Thursday, April 9, 2009
The Delicate Delinquent (1957, Don McGuire)
Jerry's solo premiere without Dean Martin is mostly a straight melodrama Jerry has been insterted into, except for one important scene that asserts his producer credit. At the lowest emotional point in the story, Jerry's would-be delinquent is all alone in the studio soundstage back alley and he sings a sad song about being alone. This is the obligatory sad clown moment which would become a standard of his Paramount auteured productions. Minor, forgotten auteur Don McGuire seems to have written the screenplay before Jerry was ever involved. Despite that there are many mildly humorous situations and even a couple of broadly farcical set pieces involving a nutty professor and a sumo wrestler, the dynamic between Darren "Kolchack" McGavin's gruff-but-kindly cop and Lewis is so well scripted and McGuire is so sincere in his drama about youth reform that you often forget the film is a comedy and start actually paying attention. Teenage crime waves were a very real thing in 1957, or at least a very real hysteria.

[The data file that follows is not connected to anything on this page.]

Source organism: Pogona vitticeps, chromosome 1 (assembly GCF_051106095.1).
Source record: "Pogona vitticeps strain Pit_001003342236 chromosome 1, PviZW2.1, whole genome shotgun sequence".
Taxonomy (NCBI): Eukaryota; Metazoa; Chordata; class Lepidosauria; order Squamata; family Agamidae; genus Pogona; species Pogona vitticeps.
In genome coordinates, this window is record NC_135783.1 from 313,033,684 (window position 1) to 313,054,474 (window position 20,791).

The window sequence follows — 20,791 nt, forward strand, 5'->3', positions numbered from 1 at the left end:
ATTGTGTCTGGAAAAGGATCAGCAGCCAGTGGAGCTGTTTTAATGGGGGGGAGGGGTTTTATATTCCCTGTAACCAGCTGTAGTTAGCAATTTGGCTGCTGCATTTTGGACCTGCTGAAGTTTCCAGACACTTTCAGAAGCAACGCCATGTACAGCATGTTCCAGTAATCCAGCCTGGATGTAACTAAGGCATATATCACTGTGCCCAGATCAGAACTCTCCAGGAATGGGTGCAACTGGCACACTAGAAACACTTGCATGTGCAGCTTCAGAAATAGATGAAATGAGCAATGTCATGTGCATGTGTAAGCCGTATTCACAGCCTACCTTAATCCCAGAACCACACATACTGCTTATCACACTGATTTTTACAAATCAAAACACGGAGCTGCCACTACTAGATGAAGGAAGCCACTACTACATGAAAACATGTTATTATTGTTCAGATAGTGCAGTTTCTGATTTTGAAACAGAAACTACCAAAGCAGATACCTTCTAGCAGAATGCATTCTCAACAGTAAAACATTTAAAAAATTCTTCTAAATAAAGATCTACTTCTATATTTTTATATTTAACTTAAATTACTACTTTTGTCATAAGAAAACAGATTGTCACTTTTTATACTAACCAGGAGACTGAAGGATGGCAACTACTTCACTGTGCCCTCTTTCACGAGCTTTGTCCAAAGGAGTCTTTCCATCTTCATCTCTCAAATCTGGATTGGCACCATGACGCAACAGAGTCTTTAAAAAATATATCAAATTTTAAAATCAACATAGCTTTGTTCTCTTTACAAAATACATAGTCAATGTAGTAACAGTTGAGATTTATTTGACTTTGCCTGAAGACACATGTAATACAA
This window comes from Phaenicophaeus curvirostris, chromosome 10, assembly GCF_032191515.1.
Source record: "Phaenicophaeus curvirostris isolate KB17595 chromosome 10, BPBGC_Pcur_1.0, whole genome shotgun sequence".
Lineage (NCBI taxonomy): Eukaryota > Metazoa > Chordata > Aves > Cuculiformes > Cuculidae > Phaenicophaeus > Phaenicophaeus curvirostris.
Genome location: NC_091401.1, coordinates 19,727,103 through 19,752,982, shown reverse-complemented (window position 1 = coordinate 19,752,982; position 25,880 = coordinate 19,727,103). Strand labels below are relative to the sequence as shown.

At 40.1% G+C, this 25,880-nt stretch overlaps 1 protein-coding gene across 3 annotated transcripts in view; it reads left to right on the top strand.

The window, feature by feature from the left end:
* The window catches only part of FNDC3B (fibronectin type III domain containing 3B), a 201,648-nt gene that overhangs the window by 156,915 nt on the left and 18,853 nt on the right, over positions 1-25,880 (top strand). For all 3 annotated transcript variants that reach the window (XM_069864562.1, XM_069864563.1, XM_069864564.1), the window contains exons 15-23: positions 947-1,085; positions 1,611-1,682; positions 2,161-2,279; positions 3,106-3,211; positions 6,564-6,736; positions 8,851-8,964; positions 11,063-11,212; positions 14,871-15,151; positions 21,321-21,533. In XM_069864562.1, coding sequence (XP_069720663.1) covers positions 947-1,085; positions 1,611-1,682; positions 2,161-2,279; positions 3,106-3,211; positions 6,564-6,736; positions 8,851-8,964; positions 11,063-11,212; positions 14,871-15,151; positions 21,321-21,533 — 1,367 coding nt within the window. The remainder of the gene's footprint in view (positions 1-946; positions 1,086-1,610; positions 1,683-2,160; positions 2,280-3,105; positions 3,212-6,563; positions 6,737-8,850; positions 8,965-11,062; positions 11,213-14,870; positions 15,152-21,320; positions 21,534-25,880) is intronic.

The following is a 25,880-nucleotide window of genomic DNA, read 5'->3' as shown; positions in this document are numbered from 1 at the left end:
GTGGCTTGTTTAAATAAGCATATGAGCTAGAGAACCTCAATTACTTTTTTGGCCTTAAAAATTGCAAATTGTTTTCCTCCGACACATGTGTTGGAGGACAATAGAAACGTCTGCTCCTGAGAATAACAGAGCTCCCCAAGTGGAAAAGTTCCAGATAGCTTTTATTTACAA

What's even more distracting from Jerry's burgeoning leading man status (McGavin carries the real weight here, and fairly well) is that all the principal actors are like McGavin; convincing studio players usually cast in dramas. Surprisingly effective is Robert Ivers, who never broke out in the movies despite this potential breakout role, as the young hood with it out for Jerry. This is a far cry from Lewis' later troupes of comic actors for all parts. His producing here seems to have been limited to the showstopping self-pity number and the hilarity of a Japanese businessman and sumo. Fortunately for us, he continued to move in that direction with age and confidence.